unpaid care work

As the number of COVID-19 cases increased dramatically at the height of the pandemic, so did the demand for invisible and unpaid labor when most people were forced to stay home during periods of lockdown and community quarantine. Consequently, women and girls bore most of the burden.
Spouses Romulo and Pastora Samson share care responsibilities at a local river and public laundry site in Barangay Santo Nino, Quinapondan, Eastern Samar. Access to clean water is a challenge for their community of farmers and fisherfolk because they need to take several trips to the river to bathe, collect water for the household, or wash their clothes. Now, with their local government recently enacting an ordinance on unpaid care work, their barangay must provide them with easier access to a safer water s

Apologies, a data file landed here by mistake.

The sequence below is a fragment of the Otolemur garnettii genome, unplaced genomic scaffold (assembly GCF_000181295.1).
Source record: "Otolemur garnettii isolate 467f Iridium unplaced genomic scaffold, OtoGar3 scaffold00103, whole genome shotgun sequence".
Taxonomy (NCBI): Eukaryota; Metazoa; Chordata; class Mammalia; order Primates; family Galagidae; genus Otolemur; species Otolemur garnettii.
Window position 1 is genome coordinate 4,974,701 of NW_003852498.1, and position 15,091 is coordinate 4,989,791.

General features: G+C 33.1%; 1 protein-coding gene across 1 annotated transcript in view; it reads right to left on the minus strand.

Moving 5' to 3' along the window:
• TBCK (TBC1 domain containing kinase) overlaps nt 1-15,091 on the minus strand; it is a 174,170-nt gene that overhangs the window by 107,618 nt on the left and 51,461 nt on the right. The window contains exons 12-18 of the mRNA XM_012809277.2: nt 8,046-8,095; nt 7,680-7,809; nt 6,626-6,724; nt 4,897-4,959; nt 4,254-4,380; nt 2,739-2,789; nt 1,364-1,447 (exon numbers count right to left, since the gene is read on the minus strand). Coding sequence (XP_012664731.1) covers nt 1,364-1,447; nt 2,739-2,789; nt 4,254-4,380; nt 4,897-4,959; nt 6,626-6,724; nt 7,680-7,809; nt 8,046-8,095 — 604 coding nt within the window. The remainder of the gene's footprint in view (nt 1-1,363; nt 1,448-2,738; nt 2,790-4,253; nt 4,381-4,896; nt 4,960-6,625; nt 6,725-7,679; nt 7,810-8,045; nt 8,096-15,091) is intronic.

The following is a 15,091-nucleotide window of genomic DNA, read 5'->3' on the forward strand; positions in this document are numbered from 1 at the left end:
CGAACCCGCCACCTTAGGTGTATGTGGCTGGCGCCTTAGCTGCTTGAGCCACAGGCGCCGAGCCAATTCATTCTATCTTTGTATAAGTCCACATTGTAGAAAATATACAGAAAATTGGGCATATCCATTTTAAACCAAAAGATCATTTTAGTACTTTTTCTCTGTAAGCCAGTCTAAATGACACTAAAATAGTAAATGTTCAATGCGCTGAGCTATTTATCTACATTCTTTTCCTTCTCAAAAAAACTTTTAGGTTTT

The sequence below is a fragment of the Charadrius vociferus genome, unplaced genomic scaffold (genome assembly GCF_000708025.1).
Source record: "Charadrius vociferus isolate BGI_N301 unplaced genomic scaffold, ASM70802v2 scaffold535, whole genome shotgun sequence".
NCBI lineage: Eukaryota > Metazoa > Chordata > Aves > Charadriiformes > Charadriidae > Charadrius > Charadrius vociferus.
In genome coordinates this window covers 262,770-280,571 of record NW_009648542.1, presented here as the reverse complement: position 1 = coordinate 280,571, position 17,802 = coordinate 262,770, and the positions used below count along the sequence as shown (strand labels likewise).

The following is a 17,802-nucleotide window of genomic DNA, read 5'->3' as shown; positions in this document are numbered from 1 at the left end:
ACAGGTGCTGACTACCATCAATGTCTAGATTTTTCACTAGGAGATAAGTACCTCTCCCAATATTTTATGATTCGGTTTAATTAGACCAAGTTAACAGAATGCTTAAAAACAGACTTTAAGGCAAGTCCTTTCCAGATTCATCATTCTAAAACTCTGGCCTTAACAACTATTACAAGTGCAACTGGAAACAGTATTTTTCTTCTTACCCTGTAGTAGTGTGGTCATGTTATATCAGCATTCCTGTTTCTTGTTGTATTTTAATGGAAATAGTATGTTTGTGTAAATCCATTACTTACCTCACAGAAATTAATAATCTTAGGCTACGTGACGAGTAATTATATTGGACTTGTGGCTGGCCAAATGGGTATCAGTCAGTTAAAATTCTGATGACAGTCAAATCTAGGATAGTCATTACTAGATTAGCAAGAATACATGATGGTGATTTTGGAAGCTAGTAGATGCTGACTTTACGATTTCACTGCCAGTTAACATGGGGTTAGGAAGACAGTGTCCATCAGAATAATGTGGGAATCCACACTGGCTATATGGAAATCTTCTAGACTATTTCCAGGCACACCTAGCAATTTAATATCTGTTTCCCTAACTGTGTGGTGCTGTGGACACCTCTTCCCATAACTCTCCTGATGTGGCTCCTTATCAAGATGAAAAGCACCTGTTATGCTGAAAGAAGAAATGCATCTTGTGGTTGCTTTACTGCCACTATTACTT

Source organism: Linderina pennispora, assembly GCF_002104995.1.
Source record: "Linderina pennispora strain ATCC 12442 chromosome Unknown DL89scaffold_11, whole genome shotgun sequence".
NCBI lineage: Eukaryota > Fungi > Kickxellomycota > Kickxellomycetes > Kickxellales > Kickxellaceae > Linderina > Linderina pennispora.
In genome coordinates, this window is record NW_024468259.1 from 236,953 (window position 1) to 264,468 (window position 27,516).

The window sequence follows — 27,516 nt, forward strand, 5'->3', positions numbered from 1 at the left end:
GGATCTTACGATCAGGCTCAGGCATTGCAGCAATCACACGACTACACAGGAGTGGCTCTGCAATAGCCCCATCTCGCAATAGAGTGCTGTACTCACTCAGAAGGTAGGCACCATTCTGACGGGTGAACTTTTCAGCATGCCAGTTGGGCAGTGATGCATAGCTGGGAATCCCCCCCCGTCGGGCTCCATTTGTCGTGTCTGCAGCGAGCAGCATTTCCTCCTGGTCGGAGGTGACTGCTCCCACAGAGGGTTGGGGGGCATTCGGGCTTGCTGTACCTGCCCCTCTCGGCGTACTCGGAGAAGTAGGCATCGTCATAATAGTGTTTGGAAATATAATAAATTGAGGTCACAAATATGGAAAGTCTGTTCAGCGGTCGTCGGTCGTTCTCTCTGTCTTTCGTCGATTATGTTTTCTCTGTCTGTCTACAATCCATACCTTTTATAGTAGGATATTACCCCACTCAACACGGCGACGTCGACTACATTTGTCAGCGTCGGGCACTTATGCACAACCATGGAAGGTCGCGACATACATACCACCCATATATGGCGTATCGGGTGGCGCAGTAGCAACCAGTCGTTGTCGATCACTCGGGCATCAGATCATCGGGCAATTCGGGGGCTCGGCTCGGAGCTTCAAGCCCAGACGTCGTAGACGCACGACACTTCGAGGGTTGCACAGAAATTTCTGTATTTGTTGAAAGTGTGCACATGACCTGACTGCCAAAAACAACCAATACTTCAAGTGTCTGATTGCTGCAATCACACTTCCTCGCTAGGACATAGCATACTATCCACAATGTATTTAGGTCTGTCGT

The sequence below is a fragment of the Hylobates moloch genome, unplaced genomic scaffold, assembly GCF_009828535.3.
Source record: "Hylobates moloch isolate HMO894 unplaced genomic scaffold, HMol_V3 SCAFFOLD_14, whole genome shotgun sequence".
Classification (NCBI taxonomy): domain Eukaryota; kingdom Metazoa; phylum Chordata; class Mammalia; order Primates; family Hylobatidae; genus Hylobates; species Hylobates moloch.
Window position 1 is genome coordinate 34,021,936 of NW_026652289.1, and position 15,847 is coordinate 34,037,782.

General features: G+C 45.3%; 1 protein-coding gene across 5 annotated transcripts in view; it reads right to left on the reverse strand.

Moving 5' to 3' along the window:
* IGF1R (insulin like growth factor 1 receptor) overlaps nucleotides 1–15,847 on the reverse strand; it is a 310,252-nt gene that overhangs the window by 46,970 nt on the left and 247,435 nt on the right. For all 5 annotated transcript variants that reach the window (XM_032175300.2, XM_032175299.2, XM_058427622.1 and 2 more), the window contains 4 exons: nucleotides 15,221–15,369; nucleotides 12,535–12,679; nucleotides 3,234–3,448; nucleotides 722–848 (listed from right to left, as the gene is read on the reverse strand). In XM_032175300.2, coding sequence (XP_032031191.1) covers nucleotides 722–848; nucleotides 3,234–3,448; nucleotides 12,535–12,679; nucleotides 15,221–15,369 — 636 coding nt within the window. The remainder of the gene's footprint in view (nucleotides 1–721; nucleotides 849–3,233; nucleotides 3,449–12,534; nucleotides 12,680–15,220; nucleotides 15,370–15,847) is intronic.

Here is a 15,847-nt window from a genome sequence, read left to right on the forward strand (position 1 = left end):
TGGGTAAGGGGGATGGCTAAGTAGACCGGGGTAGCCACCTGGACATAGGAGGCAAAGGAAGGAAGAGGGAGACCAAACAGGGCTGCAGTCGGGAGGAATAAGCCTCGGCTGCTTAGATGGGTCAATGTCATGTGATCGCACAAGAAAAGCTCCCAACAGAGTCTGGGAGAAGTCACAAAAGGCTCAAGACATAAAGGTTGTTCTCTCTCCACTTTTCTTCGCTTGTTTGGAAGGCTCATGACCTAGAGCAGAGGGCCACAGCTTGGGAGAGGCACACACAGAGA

In the Philippines, a country extremely vulnerable to natural hazards and climate-related disasters, which exacerbate poverty and preexisting social vulnerabilities, women and girls do up to five to six times as much unpaid care and domestic work as men.
The COVID-19 pandemic has brought unprecedented changes to our way of lives. For one, work-from-home arrangements have turned our homes into our workspaces, creating a dilemma about when work exactly begins and ends each day.
As part of its advocacy to promote gender equality in the home setting, international humanitarian and development organization Oxfam partnered with the Bureau of Corrections (BuCor) to train inmates on the value of care work and why they should share this responsibility. The trainees will include...
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